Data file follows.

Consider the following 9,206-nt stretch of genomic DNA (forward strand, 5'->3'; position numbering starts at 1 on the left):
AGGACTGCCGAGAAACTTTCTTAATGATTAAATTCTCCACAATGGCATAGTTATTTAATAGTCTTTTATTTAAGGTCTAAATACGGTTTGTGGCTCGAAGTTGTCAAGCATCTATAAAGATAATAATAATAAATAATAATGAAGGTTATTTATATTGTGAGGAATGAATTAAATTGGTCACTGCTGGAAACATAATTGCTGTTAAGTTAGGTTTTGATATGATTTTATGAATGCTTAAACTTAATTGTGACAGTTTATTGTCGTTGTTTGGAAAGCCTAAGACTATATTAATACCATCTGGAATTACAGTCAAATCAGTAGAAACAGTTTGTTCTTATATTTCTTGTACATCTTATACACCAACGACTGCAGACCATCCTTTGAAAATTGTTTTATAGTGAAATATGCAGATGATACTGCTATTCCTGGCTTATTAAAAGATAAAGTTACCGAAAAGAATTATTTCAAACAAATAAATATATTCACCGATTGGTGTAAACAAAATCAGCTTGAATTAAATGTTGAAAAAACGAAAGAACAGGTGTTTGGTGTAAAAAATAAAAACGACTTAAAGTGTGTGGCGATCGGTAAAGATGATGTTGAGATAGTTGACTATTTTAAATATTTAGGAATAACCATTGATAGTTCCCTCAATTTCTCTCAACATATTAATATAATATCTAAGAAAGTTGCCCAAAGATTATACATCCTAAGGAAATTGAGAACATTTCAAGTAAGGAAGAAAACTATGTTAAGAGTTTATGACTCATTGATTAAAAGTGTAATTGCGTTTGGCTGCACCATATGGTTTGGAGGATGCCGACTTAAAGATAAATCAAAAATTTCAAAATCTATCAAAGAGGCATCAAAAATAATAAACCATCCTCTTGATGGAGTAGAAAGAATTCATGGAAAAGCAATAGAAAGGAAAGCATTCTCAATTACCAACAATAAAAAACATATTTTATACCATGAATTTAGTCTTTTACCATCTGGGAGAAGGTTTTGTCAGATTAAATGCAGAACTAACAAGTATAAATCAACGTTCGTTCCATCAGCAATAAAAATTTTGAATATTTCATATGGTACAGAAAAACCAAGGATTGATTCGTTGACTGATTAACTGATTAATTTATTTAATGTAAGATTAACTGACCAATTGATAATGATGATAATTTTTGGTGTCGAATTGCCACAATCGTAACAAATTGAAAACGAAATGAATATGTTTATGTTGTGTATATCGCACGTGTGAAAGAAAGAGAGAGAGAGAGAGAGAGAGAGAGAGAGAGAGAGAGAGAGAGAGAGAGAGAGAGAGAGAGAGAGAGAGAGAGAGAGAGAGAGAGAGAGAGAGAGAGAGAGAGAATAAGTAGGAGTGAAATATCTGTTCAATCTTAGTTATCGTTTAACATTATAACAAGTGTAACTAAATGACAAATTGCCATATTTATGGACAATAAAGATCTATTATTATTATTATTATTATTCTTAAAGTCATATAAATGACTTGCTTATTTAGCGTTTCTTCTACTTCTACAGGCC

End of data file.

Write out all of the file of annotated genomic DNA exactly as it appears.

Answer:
Consider the following 9,206-nt stretch of genomic DNA (forward strand, 5'->3'; position numbering starts at 1 on the left):
AGGACTGCCGAGAAACTTTCTTAATGATTAAATTCTCCACAATGGCATAGTTATTTAATAGTCTTTTATTTAAGGTCTAAATACGGTTTGTGGCTCGAAGTTGTCAAGCATCTATAAAGATAATAATAATAAATAATAATGAAGGTTATTTATATTGTGAGGAATGAATTAAATTGGTCACTGCTGGAAACATAATTGCTGTTAAGTTAGGTTTTGATATGATTTTATGAATGCTTAAACTTAATTGTGACAGTTTATTGTCGTTGTTTGGAAAGCCTAAGACTATATTAATACCATCTGGAATTACAGTCAAATCAGTAGAAACAGTTTGTTCTTATATTTCTTGTACATCTTATACACCAACGACTGCAGACCATCCTTTGAAAATTGTTTTATAGTGAAATATGCAGATGATACTGCTATTCCTGGCTTATTAAAAGATAAAGTTACCGAAAAGAATTATTTCAAACAAATAAATATATTCACCGATTGGTGTAAACAAAATCAGCTTGAATTAAATGTTGAAAAAACGAAAGAACAGGTGTTTGGTGTAAAAAATAAAAACGACTTAAAGTGTGTGGCGATCGGTAAAGATGATGTTGAGATAGTTGACTATTTTAAATATTTAGGAATAACCATTGATAGTTCCCTCAATTTCTCTCAACATATTAATATAATATCTAAGAAAGTTGCCCAAAGATTATACATCCTAAGGAAATTGAGAACATTTCAAGTAAGGAAGAAAACTATGTTAAGAGTTTATGACTCATTGATTAAAAGTGTAATTGCGTTTGGCTGCACCATATGGTTTGGAGGATGCCGACTTAAAGATAAATCAAAAATTTCAAAATCTATCAAAGAGGCATCAAAAATAATAAACCATCCTCTTGATGGAGTAGAAAGAATTCATGGAAAAGCAATAGAAAGGAAAGCATTCTCAATTACCAACAATAAAAAACATATTTTATACCATGAATTTAGTCTTTTACCATCTGGGAGAAGGTTTTGTCAGATTAAATGCAGAACTAACAAGTATAAATCAACGTTCGTTCCATCAGCAATAAAAATTTTGAATATTTCATATGGTACAGAAAAACCAAGGATTGATTCGTTGACTGATTAACTGATTAATTTATTTAATGTAAGATTAACTGACCAATTGATAATGATGATAATTTTTGGTGTCGAATTGCCACAATCGTAACAAATTGAAAACGAAATGAATATGTTTATGTTGTGTATATCGCACGTGTGAAAGAAAGAGAGAGAGAGAGAGAGAGAGAGAGAGAGAGAGAGAGAGAGAGAGAGAGAGAGAGAGAGAGAGAGAGAGAGAGAGAGAGAGAGAGAGAGAGAGAGAGAGAGAGAATAAGTAGGAGTGAAATATCTGTTCAATCTTAGTTATCGTTTAACATTATAACAAGTGTAACTAAATGACAAATTGCCATATTTATGGACAATAAAGATCTATTATTATTATTATTATTATTCTTAAAGTCATATAAATGACTTGCTTATTTAGCGTTTCTTCTACTTCTACAGGCC